What the Navy Taught Me

by Kay Lynn

The Lone Sailor
This post was originally published in April 2010.  I thought it would be fitting for me to share on Veteran’s Day.  Thank you to all the vets to I served with and who came before and after.

My family has a long history of military service dating back to the American Revolution. Both my parents served and my father retired after a 20 year career. So when I decided to get a full time job to fund college it wasn’t surprising I selected the military.

As a 19 year old who had only worked a couple of part time jobs (not counting babysitting) boot camp was an eye opener. Initial training (labeled differently based on military branch) is designed to transform people into sailors, marines, soldiers or airmen by instilling you with the branch’s values and skills.

Since my military occupation was in the medical field it easily transitioned to the civilian job market. Years later I appreciated how the military had taught me how to be successful with any career with four key lessons.

Always Be On Time

The Navy standard for assigned work schedules is to start 15 minutes early. While this is not the norm in civilian life, planning to be early can increase punctuality despite traffic (or life) delays. Is a manager going to be annoyed with employees for showing up before their scheduled work shift? No but they will negatively note tardiness, especially if it is a habit.

Follow the Chain of Command

Translate “chain of command” to management structure and it will make sense. Even though this might seem outdated with more informal work environments that is an illusion. Supervisors and lower level managers are there to handle routine issues and float the bigger stuff up the chain.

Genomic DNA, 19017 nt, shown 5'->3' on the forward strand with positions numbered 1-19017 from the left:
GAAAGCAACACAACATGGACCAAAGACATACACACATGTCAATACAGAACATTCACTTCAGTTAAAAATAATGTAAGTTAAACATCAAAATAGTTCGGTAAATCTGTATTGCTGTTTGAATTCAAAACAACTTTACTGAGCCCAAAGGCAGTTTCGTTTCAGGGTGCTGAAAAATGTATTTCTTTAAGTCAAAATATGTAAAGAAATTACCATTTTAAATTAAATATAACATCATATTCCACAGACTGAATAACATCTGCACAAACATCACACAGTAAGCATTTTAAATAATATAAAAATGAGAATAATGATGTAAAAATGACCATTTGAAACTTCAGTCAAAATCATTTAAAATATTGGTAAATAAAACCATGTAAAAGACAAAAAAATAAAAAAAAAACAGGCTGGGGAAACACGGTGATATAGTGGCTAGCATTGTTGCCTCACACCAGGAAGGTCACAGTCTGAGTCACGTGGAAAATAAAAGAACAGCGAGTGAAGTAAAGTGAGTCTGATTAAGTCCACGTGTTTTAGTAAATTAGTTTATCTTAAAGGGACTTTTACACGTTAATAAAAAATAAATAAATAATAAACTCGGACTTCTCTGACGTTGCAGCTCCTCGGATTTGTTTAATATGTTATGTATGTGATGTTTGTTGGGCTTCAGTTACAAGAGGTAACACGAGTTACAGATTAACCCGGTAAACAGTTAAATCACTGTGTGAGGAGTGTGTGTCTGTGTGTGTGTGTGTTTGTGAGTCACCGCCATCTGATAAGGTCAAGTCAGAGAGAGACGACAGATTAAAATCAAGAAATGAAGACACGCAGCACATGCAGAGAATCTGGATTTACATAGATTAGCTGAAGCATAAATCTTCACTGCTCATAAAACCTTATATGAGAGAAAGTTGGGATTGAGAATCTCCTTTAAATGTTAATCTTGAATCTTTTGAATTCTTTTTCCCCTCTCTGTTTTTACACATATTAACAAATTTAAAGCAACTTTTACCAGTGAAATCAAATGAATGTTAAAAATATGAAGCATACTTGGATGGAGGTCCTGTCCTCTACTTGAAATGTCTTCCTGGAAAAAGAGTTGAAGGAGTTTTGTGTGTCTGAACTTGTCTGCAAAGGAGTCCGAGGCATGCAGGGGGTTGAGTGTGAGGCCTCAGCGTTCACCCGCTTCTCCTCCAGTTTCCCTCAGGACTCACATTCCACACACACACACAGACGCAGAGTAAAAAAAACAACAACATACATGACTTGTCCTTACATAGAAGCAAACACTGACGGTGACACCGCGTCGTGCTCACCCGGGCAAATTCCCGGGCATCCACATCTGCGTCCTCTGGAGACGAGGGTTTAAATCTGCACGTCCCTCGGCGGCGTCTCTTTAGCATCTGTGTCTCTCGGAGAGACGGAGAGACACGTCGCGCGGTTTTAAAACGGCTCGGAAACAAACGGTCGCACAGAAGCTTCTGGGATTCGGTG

No one is Indispensable

With assignments ranging from 1 to 4 years the staff changes regularly in a military work unit. This is designed to increase the skills of each person as they change work places and to ensure the unit can meet the core objective of keeping the nation safe regardless of individuals. During combat soldiers may be lost and the unit must continue to fight. This is a life and death lesson in this context.

Although not as black and white, corporations usually view employees the same way. Especially during these economic times with a high unemployment rate people are replaceable.

The value of corporate knowledge is weighed against meeting additional demands (pay or otherwise) and rarely does the employee win out.

The Power of Teamwork

Individually, no soldier or sailor could complete the unit’s mission but together they can do successfully. It’s the same way in most businesses. One individual can’t make the product, sell it and provide service.

Be an integral part of the team and you will be recognized as an individual for outstanding work. It’s also noted when employees are not team players and they usually won’t progress at the company.

These lessons are taught outside the military although it may be more subtle. What career lessons have you learned?

photo credit: eco77

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Money Beagle November 11, 2011 at 6:32 am

A former teacher used to use the phrase, “Early is on time, on time is late!” and it stuck with me. I don’t think he was in the military but it seems pretty close to the mantra that you outlined above!